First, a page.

Facing Fears & Embracing Change – How Mentorship Shaped My Career

Published on: March 8, 2020

Rebecca Sendak, Head of Sanofi’s R&D North America Hub, shares her career journey and how mentorship and self-reflection helped shape her path.


I have had a very rewarding career journey over the past twenty years from bench scientist through global leader in a highly technical scientific field. Last year, I decided to be bold and take a leap of faith to the next level of my career. In honor of International Women’s Day—celebrated around the world on March 8th—I wanted to share my journey, and how mentorship and self-reflection helped shape my path.

When I think of a mentor, I think of someone who not only guides you but is also a role model. I’ve had several great mentors throughout my life, from high school to graduate school, and throughout my professional career. Even as early as high school, I had a few teachers who really supported and helped develop my interest in science. I had one teacher in particular who was a strong role model and supporter, and I credit her with my path into the sciences.

Mentorship should also challenge you to take risks. As an undergraduate, one of my professors pulled me aside and said something that would change my path forever. She noticed I was getting good grades in introductory chemistry and said, “Why aren’t you a chemistry major?” She encouraged me to go in a different direction with my major, which set me on the path for studying chemistry, and eventually I earned my Ph.D. in Biophysical Chemistry.

Similarly, in 2015, I took on the role of Site Head for Sanofi’s Biologics Development organization. I felt this was a stretch for me, but my mentor at the time pushed me out of my comfort zone and encouraged me to apply for the job. He was right – it was one of the most rewarding decisions I made in my career.

And, just last year, I was once again challenged to be bold. A position opened that was really attractive to me and aligned with my career goals, but I was hesitant to apply because I had been working in the same general technical area for twenty years. I was worried I’d make a left turn where I should be making a right, but a close friend’s illness made me realize that life is short. I decided to go for it, and today I am the Head of Sanofi’s R&D North America Hub.

I now have a broader view of, and impact on, the organization and am able to champion the outstanding science being conducted in Sanofi R&D and optimize how we work so we can be the most effective R&D organization.

All to say, mentorship can come in many shapes and sizes, and can truly be life changing. The mentors I’ve encountered throughout my career helped me get to where I am today, and I’ve made it a priority to do the same for other young professionals.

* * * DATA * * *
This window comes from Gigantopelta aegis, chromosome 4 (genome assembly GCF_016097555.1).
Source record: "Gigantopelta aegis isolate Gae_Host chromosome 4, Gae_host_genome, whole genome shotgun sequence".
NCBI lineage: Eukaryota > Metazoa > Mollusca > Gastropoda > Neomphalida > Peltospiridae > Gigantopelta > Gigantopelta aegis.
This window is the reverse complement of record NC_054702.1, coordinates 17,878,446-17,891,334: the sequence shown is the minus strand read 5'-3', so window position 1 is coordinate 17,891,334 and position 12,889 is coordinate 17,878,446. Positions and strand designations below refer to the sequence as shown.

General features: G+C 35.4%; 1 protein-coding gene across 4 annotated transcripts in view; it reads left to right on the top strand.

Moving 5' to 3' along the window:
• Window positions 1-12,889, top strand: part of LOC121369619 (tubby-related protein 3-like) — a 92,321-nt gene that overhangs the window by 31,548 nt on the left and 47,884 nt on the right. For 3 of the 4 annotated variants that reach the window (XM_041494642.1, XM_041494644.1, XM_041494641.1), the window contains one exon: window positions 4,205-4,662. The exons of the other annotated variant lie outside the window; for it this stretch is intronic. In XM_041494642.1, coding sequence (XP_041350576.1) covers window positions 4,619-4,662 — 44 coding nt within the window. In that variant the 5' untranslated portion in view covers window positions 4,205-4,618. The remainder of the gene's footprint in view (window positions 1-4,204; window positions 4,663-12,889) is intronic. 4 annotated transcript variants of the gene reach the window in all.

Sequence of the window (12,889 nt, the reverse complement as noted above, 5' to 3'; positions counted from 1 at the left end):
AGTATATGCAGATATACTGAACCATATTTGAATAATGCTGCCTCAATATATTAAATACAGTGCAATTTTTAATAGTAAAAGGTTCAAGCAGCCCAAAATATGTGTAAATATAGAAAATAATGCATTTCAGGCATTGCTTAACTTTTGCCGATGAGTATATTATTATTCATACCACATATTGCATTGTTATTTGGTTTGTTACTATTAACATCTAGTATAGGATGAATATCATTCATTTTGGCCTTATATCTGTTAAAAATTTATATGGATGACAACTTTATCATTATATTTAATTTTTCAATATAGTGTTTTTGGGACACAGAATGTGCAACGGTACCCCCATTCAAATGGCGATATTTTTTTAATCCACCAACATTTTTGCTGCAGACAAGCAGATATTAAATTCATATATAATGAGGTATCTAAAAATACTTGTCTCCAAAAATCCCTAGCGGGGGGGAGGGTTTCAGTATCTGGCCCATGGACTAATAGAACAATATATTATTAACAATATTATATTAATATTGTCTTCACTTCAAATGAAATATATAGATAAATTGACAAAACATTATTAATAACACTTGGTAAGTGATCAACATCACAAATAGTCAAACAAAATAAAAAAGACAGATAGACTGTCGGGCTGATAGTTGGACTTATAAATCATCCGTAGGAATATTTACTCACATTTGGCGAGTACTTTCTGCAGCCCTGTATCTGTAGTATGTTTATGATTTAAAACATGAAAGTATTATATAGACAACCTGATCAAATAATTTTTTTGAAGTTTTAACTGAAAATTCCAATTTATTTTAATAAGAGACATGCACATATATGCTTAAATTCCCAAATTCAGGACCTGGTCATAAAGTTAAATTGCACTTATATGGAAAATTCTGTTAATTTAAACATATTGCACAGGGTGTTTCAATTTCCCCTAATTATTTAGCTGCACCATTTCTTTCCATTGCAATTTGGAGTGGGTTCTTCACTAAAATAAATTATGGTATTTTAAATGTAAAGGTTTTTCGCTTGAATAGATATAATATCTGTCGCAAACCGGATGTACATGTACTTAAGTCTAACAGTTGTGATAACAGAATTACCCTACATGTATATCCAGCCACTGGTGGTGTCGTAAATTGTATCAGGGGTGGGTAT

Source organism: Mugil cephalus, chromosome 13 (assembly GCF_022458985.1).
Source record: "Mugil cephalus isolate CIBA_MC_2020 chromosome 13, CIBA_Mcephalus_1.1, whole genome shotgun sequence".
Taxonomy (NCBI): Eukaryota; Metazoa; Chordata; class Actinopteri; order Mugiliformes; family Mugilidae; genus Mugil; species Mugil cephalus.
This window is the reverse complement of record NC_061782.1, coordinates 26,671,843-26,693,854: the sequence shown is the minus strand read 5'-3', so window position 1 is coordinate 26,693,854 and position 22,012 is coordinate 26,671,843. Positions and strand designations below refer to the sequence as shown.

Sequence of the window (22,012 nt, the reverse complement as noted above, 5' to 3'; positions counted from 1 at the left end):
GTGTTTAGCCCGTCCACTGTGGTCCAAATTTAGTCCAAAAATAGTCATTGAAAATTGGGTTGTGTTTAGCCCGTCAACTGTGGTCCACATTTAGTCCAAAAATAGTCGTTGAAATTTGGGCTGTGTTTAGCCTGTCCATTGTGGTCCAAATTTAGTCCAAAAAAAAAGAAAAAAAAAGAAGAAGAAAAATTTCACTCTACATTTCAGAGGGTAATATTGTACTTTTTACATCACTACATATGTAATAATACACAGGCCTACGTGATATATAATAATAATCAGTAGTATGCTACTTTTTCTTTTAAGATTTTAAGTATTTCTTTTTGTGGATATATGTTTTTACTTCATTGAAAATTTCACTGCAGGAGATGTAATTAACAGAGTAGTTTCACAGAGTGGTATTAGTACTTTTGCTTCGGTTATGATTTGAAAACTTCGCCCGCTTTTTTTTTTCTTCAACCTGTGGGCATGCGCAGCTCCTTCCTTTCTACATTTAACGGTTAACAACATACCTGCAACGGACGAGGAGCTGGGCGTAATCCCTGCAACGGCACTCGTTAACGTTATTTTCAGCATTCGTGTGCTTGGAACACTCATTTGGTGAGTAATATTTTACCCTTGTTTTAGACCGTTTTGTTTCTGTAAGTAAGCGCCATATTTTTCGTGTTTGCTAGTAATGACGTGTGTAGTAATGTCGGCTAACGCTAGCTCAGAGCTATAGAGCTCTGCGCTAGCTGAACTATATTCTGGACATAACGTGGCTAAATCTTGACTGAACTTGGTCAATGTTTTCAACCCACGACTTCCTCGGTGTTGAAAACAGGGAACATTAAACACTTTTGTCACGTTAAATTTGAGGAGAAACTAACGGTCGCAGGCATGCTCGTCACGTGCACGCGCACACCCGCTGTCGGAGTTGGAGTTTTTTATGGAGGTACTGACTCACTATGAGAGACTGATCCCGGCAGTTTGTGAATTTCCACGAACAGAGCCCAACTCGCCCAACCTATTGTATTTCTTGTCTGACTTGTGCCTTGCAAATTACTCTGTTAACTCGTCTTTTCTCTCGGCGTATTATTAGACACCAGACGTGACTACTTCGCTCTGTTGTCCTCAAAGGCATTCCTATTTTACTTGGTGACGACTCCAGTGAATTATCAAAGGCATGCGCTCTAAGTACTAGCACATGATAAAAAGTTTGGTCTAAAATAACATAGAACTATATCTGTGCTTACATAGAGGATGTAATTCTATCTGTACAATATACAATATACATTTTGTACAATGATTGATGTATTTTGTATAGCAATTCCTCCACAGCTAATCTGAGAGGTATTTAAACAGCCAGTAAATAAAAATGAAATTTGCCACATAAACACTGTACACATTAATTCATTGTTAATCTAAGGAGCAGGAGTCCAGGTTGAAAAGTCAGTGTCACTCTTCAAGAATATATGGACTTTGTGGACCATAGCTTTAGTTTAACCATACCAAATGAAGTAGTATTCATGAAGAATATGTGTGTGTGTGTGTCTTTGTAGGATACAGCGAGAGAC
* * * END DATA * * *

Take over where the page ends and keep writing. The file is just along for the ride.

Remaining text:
At Sanofi, I am a co-sponsor of a team called JEWELS: Jointly Encouraging Women to be Executives and Leaders in Science. In this role, I partner with both female and male colleagues to encourage women to attain leadership roles. To advance women in science, it can’t just be women having the conversation. Study after study has shown the value of gender balance to teams and companies, and personally some of my most impactful mentors have been men. This experience and others where I have been in a mentoring role have taught me so much and have been truly rewarding.

Here are three ways you can help the next generation of women in science:

  1. As a Woman in Science, Be Visible and Have a Seat at the Table: Unconscious bias can be insidious. If you walk into a room and there are no women at the table, don’t sit at the edge of the room. It is wonderful to have great female leader role models to follow, but even as a more junior manager or scientist, don’t underestimate the impact to yourself and others by making subtle but important statements by where you choose to sit and how you express yourself.
  2. Sponsor a Female Scientist: Mentorship is time well-invested. Men and women should take the time to not only mentor—but sponsor—female scientists and help them as they maneuver through their career path.
  3. Have an Open Conversation About Skills: As a mentor, we often hear our mentees want to advance in their careers but don’t know how or feel “stuck.” Mentors can make a big impact by seeking to understand what their mentees are passionate about and helping them to match career options with their passion and skill sets. Often people in the sciences get consumed by, and stay in, a very narrow focus area. Considering other areas or parts of the business where these skill sets can be applied in a different way can be a rewarding and interesting next step.

To honor International Women’s Day, I challenge you to challenge yourself and help others in their journeys. Self-reflect on a daily, weekly and monthly basis to see how you can improve yourself and achieve more. Think about the many different ways you can help grow the next generation of scientists to become leaders in their field. And, always be bold.